Takeaways from Natalie Wynn on Cancel Culture

WNYC’s On The Media sat down with the “Contrapoints” host to discuss cancel culture — and being cancelled.

Contrapoints’s Natalie Wynn

I discovered Natalie Wynn through WNYC’s On the Media podcast in an episode titled “Making Sense of Cancel Culture.” Wynn, who is a trans woman, hosts the website/YouTube vlog Contrapoints. She’s a popular social commentator who has found herself cancelled more than a few times for infractions that, to an outsider, appear benign.

Source: Transcript of “Canceling” — ContraPoints

The seven tropes of cancel culture

Wynn breaks “cancellation” into seven tropes:

  1. Presumption of Guilt: “Believe victims” translates into feelings of certainty about the guilt of the accused.
  2. Abstraction: People turn specific and concrete details into a more generic claim. In the absence of specifics, the generic claim takes on a new, often more iniquitous life.
  3. Essentialism: A move from criticizing actions to criticizing the person; a person no longer does bad things. They’re a bad person.
  4. Pseudo-Moralism: A situation in which moralism or intellectualism provide a phony pretext for the call-out. People may pretend to want an apology or pretend to be a person concerned for society when in fact they want to attack another person’s career and reputation out of spite, envy, revenge, or to accrue social credibilty.
  5. Absence of Grace (No Forgiveness): “Cancelers will often dismiss an apology as insincere, no matter how convincingly written or delivered. And of course, an insincere apology is further proof of what a Machiavellian psychopath you really are. Sometimes, a good apology will calm things down for a while. But the next time there’s a scandal, the original accusation will be raised again as if you never apologized.”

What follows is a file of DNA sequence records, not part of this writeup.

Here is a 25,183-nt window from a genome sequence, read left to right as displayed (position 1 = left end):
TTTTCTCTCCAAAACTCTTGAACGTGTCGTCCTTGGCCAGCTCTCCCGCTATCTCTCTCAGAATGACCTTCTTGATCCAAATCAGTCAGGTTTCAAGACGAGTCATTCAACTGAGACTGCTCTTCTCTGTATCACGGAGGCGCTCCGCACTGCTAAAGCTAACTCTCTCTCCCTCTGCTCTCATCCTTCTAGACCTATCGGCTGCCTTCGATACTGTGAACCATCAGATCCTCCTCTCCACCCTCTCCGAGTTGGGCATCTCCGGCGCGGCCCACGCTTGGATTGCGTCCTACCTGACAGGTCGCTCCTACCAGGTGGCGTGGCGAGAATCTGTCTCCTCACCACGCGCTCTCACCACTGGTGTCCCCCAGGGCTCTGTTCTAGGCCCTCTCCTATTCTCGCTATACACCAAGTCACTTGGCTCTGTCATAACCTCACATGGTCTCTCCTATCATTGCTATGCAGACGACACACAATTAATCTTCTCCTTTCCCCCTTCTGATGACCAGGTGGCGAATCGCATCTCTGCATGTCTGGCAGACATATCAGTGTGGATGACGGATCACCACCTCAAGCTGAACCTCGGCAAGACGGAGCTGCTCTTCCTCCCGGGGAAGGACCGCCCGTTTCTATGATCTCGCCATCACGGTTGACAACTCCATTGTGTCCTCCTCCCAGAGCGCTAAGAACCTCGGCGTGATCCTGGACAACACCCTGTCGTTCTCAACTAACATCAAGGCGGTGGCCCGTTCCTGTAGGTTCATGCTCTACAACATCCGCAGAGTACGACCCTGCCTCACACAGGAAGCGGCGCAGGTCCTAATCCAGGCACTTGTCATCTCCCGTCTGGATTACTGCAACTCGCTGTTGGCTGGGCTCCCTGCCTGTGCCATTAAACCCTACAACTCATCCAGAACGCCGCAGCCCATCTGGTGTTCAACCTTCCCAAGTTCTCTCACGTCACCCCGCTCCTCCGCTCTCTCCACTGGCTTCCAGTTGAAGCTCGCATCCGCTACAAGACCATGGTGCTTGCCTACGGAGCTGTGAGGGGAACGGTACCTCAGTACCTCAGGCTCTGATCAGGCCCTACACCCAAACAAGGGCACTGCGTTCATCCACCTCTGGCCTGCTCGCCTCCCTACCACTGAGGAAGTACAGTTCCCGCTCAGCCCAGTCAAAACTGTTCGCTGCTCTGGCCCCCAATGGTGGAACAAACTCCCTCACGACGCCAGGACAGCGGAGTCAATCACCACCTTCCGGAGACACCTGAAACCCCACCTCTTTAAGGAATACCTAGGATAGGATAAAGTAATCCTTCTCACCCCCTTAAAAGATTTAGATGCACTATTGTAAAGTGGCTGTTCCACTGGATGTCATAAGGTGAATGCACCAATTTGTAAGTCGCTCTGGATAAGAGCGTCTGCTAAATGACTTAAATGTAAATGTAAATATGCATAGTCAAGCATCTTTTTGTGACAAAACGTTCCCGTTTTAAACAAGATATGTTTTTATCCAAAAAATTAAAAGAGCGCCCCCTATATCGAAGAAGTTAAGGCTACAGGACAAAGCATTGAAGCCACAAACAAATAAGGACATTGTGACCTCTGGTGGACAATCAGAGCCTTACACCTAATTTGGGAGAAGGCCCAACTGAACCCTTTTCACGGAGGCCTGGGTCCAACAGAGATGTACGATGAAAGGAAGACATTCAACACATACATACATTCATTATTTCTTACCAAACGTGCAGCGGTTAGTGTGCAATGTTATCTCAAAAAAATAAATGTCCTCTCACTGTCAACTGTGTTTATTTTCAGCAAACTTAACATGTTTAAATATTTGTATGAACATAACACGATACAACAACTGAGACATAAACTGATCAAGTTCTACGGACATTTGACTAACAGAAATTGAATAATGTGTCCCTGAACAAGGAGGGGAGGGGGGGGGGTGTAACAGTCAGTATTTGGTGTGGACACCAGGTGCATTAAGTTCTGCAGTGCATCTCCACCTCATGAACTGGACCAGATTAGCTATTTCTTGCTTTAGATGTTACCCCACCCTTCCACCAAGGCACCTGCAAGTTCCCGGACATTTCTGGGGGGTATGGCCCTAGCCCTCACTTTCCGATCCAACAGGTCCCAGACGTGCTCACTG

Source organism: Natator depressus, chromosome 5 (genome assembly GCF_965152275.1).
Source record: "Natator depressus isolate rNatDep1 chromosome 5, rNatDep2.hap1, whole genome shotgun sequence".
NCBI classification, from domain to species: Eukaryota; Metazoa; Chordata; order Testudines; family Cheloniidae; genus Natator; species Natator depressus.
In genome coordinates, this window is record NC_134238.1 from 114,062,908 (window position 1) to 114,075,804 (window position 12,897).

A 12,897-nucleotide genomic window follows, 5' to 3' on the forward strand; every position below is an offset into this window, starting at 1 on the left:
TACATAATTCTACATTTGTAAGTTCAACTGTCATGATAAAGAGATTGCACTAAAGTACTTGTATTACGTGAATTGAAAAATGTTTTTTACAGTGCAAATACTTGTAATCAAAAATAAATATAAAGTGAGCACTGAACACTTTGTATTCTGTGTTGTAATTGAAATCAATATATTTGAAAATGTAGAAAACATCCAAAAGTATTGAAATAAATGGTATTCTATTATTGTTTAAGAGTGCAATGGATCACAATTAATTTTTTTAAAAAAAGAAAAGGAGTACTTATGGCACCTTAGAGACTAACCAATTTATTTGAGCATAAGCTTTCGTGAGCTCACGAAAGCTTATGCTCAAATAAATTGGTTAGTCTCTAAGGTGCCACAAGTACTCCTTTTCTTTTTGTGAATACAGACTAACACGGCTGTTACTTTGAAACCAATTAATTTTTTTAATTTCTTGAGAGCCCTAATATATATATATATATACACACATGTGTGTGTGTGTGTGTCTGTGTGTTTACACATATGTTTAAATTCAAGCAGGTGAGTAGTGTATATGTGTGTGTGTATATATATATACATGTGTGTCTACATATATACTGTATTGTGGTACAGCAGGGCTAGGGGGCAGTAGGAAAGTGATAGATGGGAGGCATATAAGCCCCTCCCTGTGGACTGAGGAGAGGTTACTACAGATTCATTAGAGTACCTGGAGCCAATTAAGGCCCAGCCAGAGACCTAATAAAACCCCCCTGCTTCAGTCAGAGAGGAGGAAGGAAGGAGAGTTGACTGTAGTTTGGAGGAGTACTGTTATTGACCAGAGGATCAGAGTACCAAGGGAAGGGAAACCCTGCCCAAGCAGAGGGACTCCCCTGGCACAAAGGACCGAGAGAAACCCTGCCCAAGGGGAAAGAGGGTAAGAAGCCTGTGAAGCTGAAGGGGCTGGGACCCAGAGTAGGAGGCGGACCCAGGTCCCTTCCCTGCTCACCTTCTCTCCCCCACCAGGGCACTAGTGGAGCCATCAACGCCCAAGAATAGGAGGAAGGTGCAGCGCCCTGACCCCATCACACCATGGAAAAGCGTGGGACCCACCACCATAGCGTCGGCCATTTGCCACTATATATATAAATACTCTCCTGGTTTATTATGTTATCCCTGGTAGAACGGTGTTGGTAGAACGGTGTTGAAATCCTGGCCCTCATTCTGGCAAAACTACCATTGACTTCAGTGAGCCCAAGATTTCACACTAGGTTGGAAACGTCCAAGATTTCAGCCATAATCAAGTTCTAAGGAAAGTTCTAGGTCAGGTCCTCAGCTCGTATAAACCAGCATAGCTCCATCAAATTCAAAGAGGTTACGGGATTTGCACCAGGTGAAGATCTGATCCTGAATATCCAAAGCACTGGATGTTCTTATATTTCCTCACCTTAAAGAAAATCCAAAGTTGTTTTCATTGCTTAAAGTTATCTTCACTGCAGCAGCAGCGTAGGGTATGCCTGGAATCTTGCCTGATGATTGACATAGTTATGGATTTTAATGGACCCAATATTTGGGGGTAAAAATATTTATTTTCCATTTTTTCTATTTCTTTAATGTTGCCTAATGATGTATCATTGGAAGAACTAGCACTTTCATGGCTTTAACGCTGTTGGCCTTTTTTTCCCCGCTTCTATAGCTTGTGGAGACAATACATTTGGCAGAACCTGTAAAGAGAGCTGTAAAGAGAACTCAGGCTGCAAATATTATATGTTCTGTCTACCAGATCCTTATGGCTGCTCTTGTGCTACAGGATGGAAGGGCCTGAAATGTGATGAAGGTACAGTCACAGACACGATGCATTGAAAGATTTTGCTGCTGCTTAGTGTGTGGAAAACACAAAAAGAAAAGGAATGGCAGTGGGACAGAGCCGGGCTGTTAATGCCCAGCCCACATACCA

6. Transitivity: If you associate with a cancelled person, you are enabling them and their toxic views, and their cancellation tarnishes you.
  7. Dualism: People are good or evil, light or dark. There is no spectrum or middle ground; only a line in the sand.

Two other interesting takeaways

Less emphasized in Natalie Wynn’s Contrapoints speech, and more in the WNYC interview, were three other points that stuck with me:

  • Punching up: Most people who attack a person on social media feel it’s fair because they’re “punching up” — that they’re the little person attacking the powerful person who has the microphone/publishing contract/platform. The reality is more nuanced: Attacking Ricky Gervais, for example, differs from attacking an author with 500 followers and a debut novel people don’t like.
  • The role of community: Marginalized people often have only small, tight-knit communities. For Wynn, it’s the trans community. For some authors it’s “lit Twitter.” The bigger a person’s network, the less meaningful a person finds cancellation. For example, a prominent businessman who writes on the side suffers less from the barbs of literary Twitter than a person who depends on their connections for survival. Cancellation hurts marginalized people and people with less privilege far worse than people with privilege.
  • Academic debate vs. casual, pseudo-intellectual debate: Wynn holds a PhD in philosophy from Northwestern, so she’s no stranger to criticism and defense of philosophical viewpoints. Rigorous academic debate differs from social media debate, and we should not hold the two in equal weight or regard.

I won’t make any firm conclusions on cancel culture, but I find Natalie Wynn’s thinking and framing to be helpful and well-reasoned. I get why people hate her and her YouTube channel.

World traveler & foreign affairs enthusiast. GenX. Lawful neutral. I write gags and titles . Smoke if you got ’em. www.ctliotta.com

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